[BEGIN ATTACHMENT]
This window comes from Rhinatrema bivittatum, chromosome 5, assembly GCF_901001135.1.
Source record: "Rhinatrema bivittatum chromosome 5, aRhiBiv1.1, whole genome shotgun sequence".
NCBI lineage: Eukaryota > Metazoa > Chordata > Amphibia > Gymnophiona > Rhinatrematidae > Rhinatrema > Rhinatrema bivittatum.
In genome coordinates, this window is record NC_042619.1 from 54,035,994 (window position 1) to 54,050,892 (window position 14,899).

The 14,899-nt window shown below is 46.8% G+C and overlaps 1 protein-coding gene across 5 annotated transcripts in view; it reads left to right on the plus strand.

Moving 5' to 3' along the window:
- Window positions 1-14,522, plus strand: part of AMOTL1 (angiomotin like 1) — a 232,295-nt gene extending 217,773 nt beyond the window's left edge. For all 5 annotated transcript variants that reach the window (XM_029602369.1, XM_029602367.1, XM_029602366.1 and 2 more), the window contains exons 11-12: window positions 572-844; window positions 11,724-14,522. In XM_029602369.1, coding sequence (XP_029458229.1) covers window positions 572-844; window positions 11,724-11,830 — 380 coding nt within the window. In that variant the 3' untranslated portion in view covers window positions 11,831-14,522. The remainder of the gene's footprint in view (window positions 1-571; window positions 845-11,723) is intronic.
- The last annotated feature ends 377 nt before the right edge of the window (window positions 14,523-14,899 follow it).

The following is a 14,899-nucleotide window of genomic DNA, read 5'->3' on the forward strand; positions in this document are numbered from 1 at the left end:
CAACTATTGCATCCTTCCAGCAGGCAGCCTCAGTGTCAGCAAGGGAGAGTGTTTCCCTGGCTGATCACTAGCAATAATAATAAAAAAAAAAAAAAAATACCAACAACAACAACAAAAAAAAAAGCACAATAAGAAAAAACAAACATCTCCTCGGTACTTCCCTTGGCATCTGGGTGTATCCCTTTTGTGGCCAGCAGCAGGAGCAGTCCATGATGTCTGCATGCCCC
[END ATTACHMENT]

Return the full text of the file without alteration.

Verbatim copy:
This window comes from Rhinatrema bivittatum, chromosome 5, assembly GCF_901001135.1.
Source record: "Rhinatrema bivittatum chromosome 5, aRhiBiv1.1, whole genome shotgun sequence".
NCBI lineage: Eukaryota > Metazoa > Chordata > Amphibia > Gymnophiona > Rhinatrematidae > Rhinatrema > Rhinatrema bivittatum.
In genome coordinates, this window is record NC_042619.1 from 54,035,994 (window position 1) to 54,050,892 (window position 14,899).

The 14,899-nt window shown below is 46.8% G+C and overlaps 1 protein-coding gene across 5 annotated transcripts in view; it reads left to right on the plus strand.

Moving 5' to 3' along the window:
- Window positions 1-14,522, plus strand: part of AMOTL1 (angiomotin like 1) — a 232,295-nt gene extending 217,773 nt beyond the window's left edge. For all 5 annotated transcript variants that reach the window (XM_029602369.1, XM_029602367.1, XM_029602366.1 and 2 more), the window contains exons 11-12: window positions 572-844; window positions 11,724-14,522. In XM_029602369.1, coding sequence (XP_029458229.1) covers window positions 572-844; window positions 11,724-11,830 — 380 coding nt within the window. In that variant the 3' untranslated portion in view covers window positions 11,831-14,522. The remainder of the gene's footprint in view (window positions 1-571; window positions 845-11,723) is intronic.
- The last annotated feature ends 377 nt before the right edge of the window (window positions 14,523-14,899 follow it).

The following is a 14,899-nucleotide window of genomic DNA, read 5'->3' on the forward strand; positions in this document are numbered from 1 at the left end:
CAACTATTGCATCCTTCCAGCAGGCAGCCTCAGTGTCAGCAAGGGAGAGTGTTTCCCTGGCTGATCACTAGCAATAATAATAAAAAAAAAAAAAAAATACCAACAACAACAACAAAAAAAAAAGCACAATAAGAAAAAACAAACATCTCCTCGGTACTTCCCTTGGCATCTGGGTGTATCCCTTTTGTGGCCAGCAGCAGGAGCAGTCCATGATGTCTGCATGCCCC